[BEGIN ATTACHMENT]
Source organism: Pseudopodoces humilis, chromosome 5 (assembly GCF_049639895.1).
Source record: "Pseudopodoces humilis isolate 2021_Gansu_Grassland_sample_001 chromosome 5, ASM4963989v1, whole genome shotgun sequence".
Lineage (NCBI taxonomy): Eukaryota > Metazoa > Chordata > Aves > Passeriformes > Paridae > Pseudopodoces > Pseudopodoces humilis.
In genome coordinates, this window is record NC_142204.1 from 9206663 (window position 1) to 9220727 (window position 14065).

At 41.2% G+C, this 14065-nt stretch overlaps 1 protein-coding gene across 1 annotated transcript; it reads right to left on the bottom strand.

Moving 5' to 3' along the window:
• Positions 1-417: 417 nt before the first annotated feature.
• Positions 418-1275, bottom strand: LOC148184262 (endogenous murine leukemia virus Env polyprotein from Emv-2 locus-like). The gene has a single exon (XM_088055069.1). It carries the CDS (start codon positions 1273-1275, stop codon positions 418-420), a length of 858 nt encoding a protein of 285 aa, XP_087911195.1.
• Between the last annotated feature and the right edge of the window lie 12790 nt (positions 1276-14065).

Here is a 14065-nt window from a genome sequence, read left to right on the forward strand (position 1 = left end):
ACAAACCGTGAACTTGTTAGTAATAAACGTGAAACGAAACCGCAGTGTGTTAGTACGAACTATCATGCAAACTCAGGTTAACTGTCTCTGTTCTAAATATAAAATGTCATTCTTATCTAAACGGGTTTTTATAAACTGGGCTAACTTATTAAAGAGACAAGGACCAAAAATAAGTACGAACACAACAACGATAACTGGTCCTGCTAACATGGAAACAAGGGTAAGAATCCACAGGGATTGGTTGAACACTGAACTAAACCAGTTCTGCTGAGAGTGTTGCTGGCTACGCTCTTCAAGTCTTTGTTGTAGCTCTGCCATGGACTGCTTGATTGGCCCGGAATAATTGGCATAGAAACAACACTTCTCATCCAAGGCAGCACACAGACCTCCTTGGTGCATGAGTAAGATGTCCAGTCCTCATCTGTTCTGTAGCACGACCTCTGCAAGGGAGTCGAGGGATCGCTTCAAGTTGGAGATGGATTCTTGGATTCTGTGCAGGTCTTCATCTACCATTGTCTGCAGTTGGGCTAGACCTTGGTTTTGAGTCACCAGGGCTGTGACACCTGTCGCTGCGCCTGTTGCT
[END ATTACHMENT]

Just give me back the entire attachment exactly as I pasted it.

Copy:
Source organism: Pseudopodoces humilis, chromosome 5 (assembly GCF_049639895.1).
Source record: "Pseudopodoces humilis isolate 2021_Gansu_Grassland_sample_001 chromosome 5, ASM4963989v1, whole genome shotgun sequence".
Lineage (NCBI taxonomy): Eukaryota > Metazoa > Chordata > Aves > Passeriformes > Paridae > Pseudopodoces > Pseudopodoces humilis.
In genome coordinates, this window is record NC_142204.1 from 9206663 (window position 1) to 9220727 (window position 14065).

At 41.2% G+C, this 14065-nt stretch overlaps 1 protein-coding gene across 1 annotated transcript; it reads right to left on the bottom strand.

Moving 5' to 3' along the window:
• Positions 1-417: 417 nt before the first annotated feature.
• Positions 418-1275, bottom strand: LOC148184262 (endogenous murine leukemia virus Env polyprotein from Emv-2 locus-like). The gene has a single exon (XM_088055069.1). It carries the CDS (start codon positions 1273-1275, stop codon positions 418-420), a length of 858 nt encoding a protein of 285 aa, XP_087911195.1.
• Between the last annotated feature and the right edge of the window lie 12790 nt (positions 1276-14065).

Here is a 14065-nt window from a genome sequence, read left to right on the forward strand (position 1 = left end):
ACAAACCGTGAACTTGTTAGTAATAAACGTGAAACGAAACCGCAGTGTGTTAGTACGAACTATCATGCAAACTCAGGTTAACTGTCTCTGTTCTAAATATAAAATGTCATTCTTATCTAAACGGGTTTTTATAAACTGGGCTAACTTATTAAAGAGACAAGGACCAAAAATAAGTACGAACACAACAACGATAACTGGTCCTGCTAACATGGAAACAAGGGTAAGAATCCACAGGGATTGGTTGAACACTGAACTAAACCAGTTCTGCTGAGAGTGTTGCTGGCTACGCTCTTCAAGTCTTTGTTGTAGCTCTGCCATGGACTGCTTGATTGGCCCGGAATAATTGGCATAGAAACAACACTTCTCATCCAAGGCAGCACACAGACCTCCTTGGTGCATGAGTAAGATGTCCAGTCCTCATCTGTTCTGTAGCACGACCTCTGCAAGGGAGTCGAGGGATCGCTTCAAGTTGGAGATGGATTCTTGGATTCTGTGCAGGTCTTCATCTACCATTGTCTGCAGTTGGGCTAGACCTTGGTTTTGAGTCACCAGGGCTGTGACACCTGTCGCTGCGCCTGTTGCT